I have one small regret about the gold-winning men's hockey game, and that is the Dude and I went home instead of going to Yonge St, which was shut down by the crowds as they celebrated well into the evening.
For a video, click here.
For a selection of photos, click here.
But the Dude had to get home and use the bathroom, and we were both worn out from the day. Like old people. But we got to the pub to secure seats for the 3:30 game at 1:30. And we tried to get into Pauper's in the Annex neighbourhood, but there were already people lined outside trying to get in. So we settled for the James Joyce Irish Pub just down the street. The Joyce is a key spot if it's St. Patrick's Day, being Irish to the nines and all. But with its lacklustre food and pitcher-free beer service, it was mostly empty when we go there, not being the first place everyone wanted to go.
But that all changed, presumably as people were turned away from other pubs and started piling into the nearest they could find with open seats. Some showed up at 3:15. I will never understand that. When an event is about to take place, whether it's a movie premiere or a huge game and seats are first come first served, why wouldn't you show up early?
The Dude and I are both firmly in Camp Early and we scored three tables for six people, at which we eventually seated nine. And I drank beer for the first time. And by drank, I mean a pint rather than a sip of someone else's beer, which I wrinkle my nose at. There was little to be had at the Joyce, so I had a Mill Street Organic. No, I had two. In the name of hockey, I drank our nation's favourite drink, something I usually can't stand. I felt like I drank two loaves of bread.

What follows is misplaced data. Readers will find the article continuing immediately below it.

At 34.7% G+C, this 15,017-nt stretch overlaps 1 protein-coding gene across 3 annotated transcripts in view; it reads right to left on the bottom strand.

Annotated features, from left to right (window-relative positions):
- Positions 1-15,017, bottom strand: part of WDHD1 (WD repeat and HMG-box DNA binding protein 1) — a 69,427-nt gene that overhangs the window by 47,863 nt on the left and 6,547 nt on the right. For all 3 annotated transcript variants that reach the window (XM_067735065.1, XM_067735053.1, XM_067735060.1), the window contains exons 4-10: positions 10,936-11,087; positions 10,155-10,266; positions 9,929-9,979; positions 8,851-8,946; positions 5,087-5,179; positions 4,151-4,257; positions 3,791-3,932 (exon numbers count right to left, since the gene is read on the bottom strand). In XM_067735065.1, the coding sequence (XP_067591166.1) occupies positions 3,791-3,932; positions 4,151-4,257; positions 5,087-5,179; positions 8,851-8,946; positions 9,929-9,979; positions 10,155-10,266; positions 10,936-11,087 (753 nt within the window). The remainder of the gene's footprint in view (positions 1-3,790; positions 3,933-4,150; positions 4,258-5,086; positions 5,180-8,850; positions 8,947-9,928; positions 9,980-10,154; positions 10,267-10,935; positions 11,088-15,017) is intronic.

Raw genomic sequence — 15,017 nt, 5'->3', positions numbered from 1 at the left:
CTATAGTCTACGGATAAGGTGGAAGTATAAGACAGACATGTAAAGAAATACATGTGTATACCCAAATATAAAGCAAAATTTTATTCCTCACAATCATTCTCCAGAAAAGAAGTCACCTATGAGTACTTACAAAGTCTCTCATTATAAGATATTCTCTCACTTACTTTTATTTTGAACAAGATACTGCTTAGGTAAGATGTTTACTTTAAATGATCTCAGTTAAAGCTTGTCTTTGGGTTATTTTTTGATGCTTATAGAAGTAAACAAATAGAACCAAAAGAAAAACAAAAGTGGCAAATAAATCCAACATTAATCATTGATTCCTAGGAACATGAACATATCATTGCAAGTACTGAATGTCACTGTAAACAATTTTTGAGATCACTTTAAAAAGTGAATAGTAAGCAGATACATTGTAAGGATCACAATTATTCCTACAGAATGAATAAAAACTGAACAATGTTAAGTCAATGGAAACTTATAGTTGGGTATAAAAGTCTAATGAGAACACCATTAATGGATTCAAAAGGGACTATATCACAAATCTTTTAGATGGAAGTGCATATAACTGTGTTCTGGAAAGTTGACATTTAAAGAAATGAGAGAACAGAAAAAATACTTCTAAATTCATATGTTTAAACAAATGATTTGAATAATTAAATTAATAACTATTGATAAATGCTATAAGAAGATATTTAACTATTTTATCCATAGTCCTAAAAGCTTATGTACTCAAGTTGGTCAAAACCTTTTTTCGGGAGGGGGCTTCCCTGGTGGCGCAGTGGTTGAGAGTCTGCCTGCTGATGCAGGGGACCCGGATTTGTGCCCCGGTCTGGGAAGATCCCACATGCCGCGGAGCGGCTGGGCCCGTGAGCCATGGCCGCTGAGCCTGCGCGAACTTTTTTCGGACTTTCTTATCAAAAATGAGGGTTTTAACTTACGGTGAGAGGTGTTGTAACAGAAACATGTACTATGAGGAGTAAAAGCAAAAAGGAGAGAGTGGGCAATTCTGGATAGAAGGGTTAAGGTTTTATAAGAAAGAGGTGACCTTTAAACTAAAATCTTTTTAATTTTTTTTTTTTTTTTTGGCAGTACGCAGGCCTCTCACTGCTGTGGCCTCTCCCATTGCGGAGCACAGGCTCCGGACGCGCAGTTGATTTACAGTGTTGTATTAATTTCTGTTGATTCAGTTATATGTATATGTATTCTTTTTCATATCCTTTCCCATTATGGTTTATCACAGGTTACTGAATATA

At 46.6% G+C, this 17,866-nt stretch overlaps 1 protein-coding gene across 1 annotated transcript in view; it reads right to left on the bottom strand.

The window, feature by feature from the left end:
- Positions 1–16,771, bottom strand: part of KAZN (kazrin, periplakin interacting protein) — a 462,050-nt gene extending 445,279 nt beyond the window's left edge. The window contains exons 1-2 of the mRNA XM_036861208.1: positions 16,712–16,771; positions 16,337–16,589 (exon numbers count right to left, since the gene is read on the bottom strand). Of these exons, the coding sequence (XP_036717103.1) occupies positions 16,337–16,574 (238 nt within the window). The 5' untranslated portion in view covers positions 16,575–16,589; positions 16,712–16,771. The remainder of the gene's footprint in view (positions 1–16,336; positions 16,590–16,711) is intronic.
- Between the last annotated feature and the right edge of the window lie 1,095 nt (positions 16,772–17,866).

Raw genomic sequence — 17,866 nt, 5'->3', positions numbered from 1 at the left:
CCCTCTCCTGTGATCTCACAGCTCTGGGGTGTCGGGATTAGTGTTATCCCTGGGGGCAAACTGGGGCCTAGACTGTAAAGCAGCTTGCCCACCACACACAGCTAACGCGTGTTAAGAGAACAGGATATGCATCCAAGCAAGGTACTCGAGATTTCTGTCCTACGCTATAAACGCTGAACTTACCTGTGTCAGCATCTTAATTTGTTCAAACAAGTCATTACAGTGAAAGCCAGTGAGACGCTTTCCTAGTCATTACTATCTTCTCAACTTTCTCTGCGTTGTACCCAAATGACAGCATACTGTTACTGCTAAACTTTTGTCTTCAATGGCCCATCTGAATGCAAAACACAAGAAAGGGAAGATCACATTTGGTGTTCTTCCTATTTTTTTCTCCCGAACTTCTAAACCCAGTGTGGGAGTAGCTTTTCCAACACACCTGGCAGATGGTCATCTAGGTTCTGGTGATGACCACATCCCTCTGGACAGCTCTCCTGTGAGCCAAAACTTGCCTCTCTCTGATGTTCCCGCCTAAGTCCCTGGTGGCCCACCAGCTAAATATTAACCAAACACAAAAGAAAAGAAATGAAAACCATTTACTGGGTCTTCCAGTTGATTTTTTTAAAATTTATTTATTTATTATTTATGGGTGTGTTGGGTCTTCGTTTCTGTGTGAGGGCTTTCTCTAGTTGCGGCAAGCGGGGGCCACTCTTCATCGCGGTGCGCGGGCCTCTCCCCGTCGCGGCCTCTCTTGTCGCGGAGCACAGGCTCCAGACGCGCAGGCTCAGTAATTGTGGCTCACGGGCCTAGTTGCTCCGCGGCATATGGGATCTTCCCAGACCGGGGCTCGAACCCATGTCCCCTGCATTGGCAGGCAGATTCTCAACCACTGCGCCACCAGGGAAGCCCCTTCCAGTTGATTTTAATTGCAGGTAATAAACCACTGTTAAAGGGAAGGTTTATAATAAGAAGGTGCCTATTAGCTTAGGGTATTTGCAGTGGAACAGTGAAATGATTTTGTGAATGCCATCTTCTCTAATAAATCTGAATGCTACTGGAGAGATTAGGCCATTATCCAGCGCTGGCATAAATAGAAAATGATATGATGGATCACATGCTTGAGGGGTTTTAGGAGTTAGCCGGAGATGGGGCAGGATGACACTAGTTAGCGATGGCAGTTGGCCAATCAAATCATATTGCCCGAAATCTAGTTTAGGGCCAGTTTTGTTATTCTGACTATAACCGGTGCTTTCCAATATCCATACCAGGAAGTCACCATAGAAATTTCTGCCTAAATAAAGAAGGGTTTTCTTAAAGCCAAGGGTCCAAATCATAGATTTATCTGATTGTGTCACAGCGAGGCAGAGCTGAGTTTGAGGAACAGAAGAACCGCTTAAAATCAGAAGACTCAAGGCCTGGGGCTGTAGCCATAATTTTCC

Overall, the atmosphere was playful and excited and you could feel the electricity in the room. An enthusiastic fan was running around having everyone rub his lucky loonie. People's faces were painted, jerseys were on, Canada flags and merch all around. I channelled all my nervous energy into my leg, tap-tap-tap with my heel.
I loved being surrounded by fans as they cheered "Luoooooo" for all Luongo's saves, which sounds like "Boooo", so that at first last week I was confused why Canadians were "booing" his awesome goal-tending. Luuoooooo!
And then Sid The Kid took the game all the way home and the crowd, to borrow the most appropriate cliched phrase, went wild. The crowd went ape shit. The crowd then piled into the streets and I've never in my whole life seen the entire city covered in smiles, with such fellowship towards each other and unrestrained patriotism and unbridled joy.
And when I woke up this morning I was kind of bummed the party was over. Our Olympics were done, and we set a new world record for most gold medals won at a Winter Games ever. And I feel proud. I always carry my patriotism and love for my country with me, but how often do I express it? How often do we all toot our caribou horns? The outlet we as a country had these past two weeks to express our feelings for Canada was rare. Even on Canada Day we usually celebrate politely and with a quieter sort of laid back attitude. "Ahem. Go us, eh?"
Somehow these games brought us together in a way nothing else ever has. We're always there for one another through our healthcare system, which doesn't discriminate. We afford equal rights to all to become employed, vote, marry and have families-- or not have families. We're generally a happy and low-key bunch who don't always know who we are, but are hunky dorey with doing right by each other.
But as we cheered on the best of our best, partied in the streets and sang our anthem, boldly wore the maple leaf and looked our neighbours in the eyes as we celebrated our victories, we experienced a new way to be Canadian, with the glowing hearts we've been singing about for years and raving jubilation. And fucking eh, was it awesome.
I hope it lasts.